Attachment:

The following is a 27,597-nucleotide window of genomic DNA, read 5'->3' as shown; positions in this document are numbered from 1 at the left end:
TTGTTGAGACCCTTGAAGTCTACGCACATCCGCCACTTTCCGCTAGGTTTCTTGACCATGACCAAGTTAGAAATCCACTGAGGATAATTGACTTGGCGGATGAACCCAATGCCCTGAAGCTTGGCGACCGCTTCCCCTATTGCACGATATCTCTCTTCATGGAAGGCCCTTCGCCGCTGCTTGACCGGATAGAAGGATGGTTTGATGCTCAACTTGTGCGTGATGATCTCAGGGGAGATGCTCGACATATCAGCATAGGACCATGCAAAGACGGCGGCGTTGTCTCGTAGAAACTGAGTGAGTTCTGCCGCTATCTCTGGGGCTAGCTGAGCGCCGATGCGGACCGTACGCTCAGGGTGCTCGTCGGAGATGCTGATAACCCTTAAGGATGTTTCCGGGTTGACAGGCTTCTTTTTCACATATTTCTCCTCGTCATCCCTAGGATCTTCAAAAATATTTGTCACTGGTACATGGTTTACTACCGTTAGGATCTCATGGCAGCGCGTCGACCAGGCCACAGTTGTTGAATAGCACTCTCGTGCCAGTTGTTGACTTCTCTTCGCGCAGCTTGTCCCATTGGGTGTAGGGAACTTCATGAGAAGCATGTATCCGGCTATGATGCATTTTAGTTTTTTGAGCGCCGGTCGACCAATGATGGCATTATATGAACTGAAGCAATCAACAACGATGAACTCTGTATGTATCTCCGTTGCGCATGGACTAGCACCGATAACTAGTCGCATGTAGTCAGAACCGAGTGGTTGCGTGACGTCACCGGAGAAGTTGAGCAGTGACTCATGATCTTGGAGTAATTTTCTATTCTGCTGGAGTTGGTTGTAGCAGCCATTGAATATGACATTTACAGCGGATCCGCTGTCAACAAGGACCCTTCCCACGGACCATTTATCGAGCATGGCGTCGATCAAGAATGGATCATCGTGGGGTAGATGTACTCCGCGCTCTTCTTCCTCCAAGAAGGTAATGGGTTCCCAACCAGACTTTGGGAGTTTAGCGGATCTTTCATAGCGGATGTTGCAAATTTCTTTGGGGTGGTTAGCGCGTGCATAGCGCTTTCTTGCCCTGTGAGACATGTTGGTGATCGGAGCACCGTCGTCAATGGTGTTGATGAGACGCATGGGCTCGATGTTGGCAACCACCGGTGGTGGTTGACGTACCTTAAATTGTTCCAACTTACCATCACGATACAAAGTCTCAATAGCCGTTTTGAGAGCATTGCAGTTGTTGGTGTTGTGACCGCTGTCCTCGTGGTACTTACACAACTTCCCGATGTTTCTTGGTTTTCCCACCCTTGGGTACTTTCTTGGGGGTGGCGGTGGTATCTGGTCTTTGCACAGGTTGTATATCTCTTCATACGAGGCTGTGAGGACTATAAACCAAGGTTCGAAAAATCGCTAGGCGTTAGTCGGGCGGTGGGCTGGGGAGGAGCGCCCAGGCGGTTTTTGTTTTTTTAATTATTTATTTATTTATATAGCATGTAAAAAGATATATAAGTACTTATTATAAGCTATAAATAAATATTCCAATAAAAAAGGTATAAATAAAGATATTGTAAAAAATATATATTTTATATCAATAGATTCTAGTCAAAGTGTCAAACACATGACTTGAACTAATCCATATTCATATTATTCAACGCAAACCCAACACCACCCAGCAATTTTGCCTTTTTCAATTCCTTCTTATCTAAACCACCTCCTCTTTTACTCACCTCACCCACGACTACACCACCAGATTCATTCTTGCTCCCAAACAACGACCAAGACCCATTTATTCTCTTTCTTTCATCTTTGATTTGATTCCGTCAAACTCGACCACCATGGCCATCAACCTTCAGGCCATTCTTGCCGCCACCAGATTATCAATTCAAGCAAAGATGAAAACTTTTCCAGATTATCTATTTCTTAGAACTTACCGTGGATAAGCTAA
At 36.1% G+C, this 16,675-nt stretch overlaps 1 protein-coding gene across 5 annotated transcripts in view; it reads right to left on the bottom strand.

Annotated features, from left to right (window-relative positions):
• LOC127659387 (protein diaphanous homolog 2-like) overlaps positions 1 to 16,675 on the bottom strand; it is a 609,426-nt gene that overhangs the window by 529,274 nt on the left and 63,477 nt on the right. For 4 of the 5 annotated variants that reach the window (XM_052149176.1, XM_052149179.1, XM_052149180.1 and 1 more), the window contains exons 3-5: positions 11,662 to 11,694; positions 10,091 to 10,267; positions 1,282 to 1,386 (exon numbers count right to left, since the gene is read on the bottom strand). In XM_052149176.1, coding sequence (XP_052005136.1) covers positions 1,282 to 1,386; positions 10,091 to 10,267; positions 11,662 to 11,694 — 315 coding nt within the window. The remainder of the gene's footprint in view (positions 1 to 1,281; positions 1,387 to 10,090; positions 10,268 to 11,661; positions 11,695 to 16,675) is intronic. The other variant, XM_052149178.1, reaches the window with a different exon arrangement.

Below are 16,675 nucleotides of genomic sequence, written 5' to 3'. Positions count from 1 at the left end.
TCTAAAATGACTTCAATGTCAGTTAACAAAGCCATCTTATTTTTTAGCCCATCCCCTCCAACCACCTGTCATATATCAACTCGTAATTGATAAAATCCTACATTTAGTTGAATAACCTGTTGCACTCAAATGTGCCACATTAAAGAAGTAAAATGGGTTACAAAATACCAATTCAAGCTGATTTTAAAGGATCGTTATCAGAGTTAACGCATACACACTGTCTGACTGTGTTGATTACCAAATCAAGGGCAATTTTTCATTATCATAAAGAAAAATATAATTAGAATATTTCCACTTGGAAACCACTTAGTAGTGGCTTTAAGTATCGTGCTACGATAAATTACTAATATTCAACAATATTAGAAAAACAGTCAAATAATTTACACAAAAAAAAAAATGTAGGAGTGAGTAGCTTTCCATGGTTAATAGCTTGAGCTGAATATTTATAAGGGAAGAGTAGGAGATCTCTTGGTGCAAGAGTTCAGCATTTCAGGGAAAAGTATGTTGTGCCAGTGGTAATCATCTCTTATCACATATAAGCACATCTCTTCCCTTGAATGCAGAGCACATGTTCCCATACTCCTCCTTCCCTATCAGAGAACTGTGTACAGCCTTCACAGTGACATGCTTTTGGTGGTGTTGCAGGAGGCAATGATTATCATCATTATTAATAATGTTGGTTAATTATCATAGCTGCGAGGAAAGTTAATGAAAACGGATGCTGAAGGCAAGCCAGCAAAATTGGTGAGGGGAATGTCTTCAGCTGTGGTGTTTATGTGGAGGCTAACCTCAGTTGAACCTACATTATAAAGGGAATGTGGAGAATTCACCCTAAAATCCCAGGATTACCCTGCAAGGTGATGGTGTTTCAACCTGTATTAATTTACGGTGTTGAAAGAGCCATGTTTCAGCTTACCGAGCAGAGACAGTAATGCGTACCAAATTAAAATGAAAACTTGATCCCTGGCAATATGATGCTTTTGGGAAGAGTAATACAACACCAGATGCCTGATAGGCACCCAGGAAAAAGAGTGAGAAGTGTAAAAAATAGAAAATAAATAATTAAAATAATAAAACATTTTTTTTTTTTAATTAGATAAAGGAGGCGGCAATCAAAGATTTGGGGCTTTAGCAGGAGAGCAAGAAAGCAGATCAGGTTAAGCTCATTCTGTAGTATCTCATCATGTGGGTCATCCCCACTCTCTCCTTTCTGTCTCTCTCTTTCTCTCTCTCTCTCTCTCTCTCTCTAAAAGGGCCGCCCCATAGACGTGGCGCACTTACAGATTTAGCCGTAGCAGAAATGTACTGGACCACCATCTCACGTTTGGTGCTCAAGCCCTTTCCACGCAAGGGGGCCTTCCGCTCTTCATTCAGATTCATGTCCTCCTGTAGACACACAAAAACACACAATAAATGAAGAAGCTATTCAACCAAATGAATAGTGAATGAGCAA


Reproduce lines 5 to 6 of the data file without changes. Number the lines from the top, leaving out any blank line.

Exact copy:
• LOC127659387 (protein diaphanous homolog 2-like) overlaps positions 1 to 16,675 on the bottom strand; it is a 609,426-nt gene that overhangs the window by 529,274 nt on the left and 63,477 nt on the right. For 4 of the 5 annotated variants that reach the window (XM_052149176.1, XM_052149179.1, XM_052149180.1 and 1 more), the window contains exons 3-5: positions 11,662 to 11,694; positions 10,091 to 10,267; positions 1,282 to 1,386 (exon numbers count right to left, since the gene is read on the bottom strand). In XM_052149176.1, coding sequence (XP_052005136.1) covers positions 1,282 to 1,386; positions 10,091 to 10,267; positions 11,662 to 11,694 — 315 coding nt within the window. The remainder of the gene's footprint in view (positions 1 to 1,281; positions 1,387 to 10,090; positions 10,268 to 11,661; positions 11,695 to 16,675) is intronic. The other variant, XM_052149178.1, reaches the window with a different exon arrangement.

Below are 16,675 nucleotides of genomic sequence, written 5' to 3'. Positions count from 1 at the left end.